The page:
The letter also points out that Viktor had been previously contacted on two separate occasions in respect of using her work in association with Black Panther. In the first instance, a Marvel Studios set decorator asked Viktor directly if he could feature Constellations I in the film itself. On the second occasion, a public relations firm contacted the Mariane Ibrahim Gallery in Seattle, which represents Viktor. The firm wanted Viktor to provide Marvel Studios and Disney with artworks for the purpose of promoting the Black Panther film, including a video. In both instances, Viktor declined the opportunity to be associated with Black Panther, for reasons apparently related to financial terms and exclusivity.
At present, no official claim for copyright infringement has been filed. The letter simply asks the “All the Stars” crew to discuss a resolution of Viktor’s claims, “consisting at a minimum of a public apology for the unauthorised use and a license fee.” In her interview with the New York Times, Viktor explained that these allegations are “an ethical issue” and not about monetary compensation. She noted that the film’s creators focus on black empowerment and African excellence, but at the same time appear to support what she considers cultural appropriation. Lamar, Top Dawg, Marvel Studios and Disney have not yet responded to the allegations.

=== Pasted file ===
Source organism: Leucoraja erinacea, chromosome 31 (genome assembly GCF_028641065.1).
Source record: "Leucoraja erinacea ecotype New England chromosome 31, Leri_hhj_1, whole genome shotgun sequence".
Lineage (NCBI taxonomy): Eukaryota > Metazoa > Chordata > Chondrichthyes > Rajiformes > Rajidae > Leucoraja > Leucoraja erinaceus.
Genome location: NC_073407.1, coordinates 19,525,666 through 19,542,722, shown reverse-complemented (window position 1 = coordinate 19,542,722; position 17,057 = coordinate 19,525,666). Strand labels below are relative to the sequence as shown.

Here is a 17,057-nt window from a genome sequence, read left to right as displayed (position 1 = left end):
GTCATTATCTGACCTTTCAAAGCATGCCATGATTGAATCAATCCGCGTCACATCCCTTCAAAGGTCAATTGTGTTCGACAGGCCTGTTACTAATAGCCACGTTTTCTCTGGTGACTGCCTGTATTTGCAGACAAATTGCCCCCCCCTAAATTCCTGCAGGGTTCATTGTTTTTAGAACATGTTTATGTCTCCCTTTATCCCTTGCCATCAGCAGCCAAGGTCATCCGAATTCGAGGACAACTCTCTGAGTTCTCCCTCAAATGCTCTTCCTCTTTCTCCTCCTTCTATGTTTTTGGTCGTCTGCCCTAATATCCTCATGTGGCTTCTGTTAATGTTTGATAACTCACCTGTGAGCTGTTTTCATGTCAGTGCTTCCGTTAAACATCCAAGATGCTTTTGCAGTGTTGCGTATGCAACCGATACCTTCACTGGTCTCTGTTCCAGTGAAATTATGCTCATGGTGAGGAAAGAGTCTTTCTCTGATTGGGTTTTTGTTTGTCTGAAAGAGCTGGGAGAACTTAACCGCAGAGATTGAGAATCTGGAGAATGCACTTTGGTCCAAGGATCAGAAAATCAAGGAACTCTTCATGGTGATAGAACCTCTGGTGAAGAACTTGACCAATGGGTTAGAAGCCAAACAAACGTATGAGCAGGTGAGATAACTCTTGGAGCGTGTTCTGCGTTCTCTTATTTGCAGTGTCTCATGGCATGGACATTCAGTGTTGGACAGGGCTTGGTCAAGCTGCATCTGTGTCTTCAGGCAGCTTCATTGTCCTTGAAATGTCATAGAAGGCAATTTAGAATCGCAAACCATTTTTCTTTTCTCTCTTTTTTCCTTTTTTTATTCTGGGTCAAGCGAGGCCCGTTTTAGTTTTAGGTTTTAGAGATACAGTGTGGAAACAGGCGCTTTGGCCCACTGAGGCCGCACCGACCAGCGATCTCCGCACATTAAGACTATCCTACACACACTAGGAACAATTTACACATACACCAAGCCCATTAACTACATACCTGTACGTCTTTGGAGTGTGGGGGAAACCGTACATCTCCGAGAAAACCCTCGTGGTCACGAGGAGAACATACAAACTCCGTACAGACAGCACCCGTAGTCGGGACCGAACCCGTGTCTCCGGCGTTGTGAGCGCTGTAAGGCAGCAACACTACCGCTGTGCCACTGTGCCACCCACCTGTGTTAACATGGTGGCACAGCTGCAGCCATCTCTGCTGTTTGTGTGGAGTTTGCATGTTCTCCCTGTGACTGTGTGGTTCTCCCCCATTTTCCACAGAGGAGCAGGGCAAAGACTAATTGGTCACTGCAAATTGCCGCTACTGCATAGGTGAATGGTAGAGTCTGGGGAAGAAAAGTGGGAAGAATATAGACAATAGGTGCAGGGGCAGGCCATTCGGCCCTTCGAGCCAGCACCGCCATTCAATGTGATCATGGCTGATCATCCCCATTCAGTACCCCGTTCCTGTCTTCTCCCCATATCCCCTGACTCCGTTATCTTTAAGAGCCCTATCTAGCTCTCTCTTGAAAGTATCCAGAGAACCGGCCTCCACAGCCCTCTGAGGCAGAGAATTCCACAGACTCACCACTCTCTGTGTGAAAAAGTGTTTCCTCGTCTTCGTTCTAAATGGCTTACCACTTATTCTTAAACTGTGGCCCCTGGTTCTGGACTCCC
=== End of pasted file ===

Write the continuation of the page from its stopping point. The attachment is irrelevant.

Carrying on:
Copyright law and other intellectual property laws can certainly plays a part in the protection of traditional cultural expressions. However, the Constellations and “All the Stars” matter calls into question the fine line between infringement and inspiration. Style and general colour schemes are not protected by copyright law, regardless of the form in which it is illustrated or embodied (17 USC Section 102(b)).
Segments of Kendrick’s music video clearly appear (in this writer's opinion) to have been inspired by Viktor’s artwork. There are several striking commonalities with the patterns and colour schemes used, and certain actors’ poses mimic Viktor’s portraits. Nevertheless, proving that the substantial similarity goes so far as to amount to copyright infringement may be difficult. Should the team behind the Black Panther video have a legal question to answer, they will need to demonstrate that the works they chose to feature in “All the Stars” did not actually infringe Viktor’s copyright – despite being quite similar.
In an attempt to settle this allegation as quickly as possible, and indeed – to protect the narrative of promoting African and African American artists in general – the studios behind the Black Panther film and its soundtrack may simply elect to issue Viktor with an apology and a considerable licence fee. Given that the film is expected to smash box office records, and the Black Panther soundtrack has likewise become a hit with audiences, coming up with compensation is unlikely to be too much of a problem.